Iran is planning to criminalise the sale of virtual private networks (VPNs) used to bypass internet restrictions, a minister said this week.
At the moment selling anti-filtering tools is unauthorised, but not a criminal offence. However, Telecommunications Minister Issa Zarepour has said: “Efforts are being made to criminalise this issue."
This issue isn’t a new one. AFP reports that last year local media reported that a draft bill was planned that could further restrict internet access. The bill calls for "organising social media" and the banning of VPN software used widely to bypass internet restrictions and blocks imposed on social media platforms.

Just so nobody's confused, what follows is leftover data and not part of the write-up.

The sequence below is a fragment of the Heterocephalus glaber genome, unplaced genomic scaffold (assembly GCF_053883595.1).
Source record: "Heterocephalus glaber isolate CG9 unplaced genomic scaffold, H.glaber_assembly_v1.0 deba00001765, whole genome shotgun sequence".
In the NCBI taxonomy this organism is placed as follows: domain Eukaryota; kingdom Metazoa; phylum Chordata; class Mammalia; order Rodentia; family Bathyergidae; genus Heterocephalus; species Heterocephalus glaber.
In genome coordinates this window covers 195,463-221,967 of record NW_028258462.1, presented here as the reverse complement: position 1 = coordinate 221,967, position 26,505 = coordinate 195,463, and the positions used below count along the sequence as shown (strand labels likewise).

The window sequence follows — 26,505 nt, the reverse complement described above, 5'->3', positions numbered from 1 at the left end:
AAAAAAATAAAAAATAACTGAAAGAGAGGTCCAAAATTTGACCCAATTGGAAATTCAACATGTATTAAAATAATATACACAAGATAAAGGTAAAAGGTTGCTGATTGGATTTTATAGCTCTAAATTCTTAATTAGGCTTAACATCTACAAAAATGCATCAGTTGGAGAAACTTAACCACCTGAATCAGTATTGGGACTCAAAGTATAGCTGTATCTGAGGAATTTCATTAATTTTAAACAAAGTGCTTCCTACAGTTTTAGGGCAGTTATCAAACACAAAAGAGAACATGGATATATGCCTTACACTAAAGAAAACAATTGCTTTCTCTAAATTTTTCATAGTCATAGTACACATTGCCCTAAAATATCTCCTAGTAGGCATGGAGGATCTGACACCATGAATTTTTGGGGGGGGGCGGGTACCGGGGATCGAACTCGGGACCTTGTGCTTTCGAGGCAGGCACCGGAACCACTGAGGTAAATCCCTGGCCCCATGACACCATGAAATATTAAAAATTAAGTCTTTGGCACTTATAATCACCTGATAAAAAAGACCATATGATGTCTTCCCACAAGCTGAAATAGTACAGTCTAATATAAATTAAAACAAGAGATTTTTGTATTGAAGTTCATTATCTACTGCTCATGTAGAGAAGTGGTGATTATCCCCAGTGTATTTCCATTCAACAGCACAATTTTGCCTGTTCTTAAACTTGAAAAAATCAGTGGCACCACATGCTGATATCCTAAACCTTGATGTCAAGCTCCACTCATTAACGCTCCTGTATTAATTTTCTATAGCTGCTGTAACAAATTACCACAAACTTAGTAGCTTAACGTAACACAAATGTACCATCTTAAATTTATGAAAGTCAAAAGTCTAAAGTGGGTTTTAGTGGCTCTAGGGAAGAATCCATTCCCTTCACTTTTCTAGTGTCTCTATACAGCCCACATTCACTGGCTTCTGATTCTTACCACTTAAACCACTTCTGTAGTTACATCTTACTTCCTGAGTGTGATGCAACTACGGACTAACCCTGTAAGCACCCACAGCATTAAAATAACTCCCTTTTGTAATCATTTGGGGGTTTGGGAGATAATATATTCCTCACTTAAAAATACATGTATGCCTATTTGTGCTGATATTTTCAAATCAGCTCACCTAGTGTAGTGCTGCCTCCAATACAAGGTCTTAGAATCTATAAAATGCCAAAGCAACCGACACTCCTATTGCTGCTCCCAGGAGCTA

The text also reportedly calls for the jailing of anyone found guilty of violating the terms of the bill if it becomes law.
Recently imposed restrictions include blocking access to Instagram and WhatsApp – the only remaining unfiltered social media services – and clamping down on apps like the Google Play Store, as well as VPNs.
These apparently came hard on the heels of demonstrations after the death of a 22-year-old arrested for allegedly violating the country's strict dress code for women.
As regular readers will know, VPN restrictions have been very much in the news of late, not least in India, where a number of VPN companies have ended local operations after a directive mandating VPN companies, and others, to maintain basic information about customers.